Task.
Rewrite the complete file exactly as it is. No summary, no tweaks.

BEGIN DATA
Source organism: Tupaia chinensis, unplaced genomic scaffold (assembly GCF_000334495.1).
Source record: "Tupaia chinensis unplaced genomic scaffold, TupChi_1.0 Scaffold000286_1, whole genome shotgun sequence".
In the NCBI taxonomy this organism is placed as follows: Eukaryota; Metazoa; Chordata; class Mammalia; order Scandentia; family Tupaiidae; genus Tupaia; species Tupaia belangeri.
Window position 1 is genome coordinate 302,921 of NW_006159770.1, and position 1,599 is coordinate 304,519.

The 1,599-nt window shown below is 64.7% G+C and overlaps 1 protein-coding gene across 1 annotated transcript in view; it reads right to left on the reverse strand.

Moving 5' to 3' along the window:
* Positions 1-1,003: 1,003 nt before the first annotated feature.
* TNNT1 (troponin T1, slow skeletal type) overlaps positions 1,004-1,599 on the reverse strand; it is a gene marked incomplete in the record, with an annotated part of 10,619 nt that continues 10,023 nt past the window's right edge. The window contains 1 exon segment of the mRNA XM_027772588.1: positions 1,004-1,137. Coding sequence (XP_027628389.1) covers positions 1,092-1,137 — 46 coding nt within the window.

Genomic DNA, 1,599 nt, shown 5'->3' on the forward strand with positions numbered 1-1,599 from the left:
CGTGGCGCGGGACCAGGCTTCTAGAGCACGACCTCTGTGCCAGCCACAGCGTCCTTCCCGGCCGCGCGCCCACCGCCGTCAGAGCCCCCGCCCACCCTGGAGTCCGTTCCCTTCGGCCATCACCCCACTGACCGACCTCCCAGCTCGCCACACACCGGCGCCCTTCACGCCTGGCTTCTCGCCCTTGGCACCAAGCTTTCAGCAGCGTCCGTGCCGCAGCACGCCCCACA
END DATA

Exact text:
Source organism: Tupaia chinensis, unplaced genomic scaffold (assembly GCF_000334495.1).
Source record: "Tupaia chinensis unplaced genomic scaffold, TupChi_1.0 Scaffold000286_1, whole genome shotgun sequence".
In the NCBI taxonomy this organism is placed as follows: Eukaryota; Metazoa; Chordata; class Mammalia; order Scandentia; family Tupaiidae; genus Tupaia; species Tupaia belangeri.
Window position 1 is genome coordinate 302,921 of NW_006159770.1, and position 1,599 is coordinate 304,519.

The 1,599-nt window shown below is 64.7% G+C and overlaps 1 protein-coding gene across 1 annotated transcript in view; it reads right to left on the reverse strand.

Moving 5' to 3' along the window:
* Positions 1-1,003: 1,003 nt before the first annotated feature.
* TNNT1 (troponin T1, slow skeletal type) overlaps positions 1,004-1,599 on the reverse strand; it is a gene marked incomplete in the record, with an annotated part of 10,619 nt that continues 10,023 nt past the window's right edge. The window contains 1 exon segment of the mRNA XM_027772588.1: positions 1,004-1,137. Coding sequence (XP_027628389.1) covers positions 1,092-1,137 — 46 coding nt within the window.

Genomic DNA, 1,599 nt, shown 5'->3' on the forward strand with positions numbered 1-1,599 from the left:
CGTGGCGCGGGACCAGGCTTCTAGAGCACGACCTCTGTGCCAGCCACAGCGTCCTTCCCGGCCGCGCGCCCACCGCCGTCAGAGCCCCCGCCCACCCTGGAGTCCGTTCCCTTCGGCCATCACCCCACTGACCGACCTCCCAGCTCGCCACACACCGGCGCCCTTCACGCCTGGCTTCTCGCCCTTGGCACCAAGCTTTCAGCAGCGTCCGTGCCGCAGCACGCCCCACA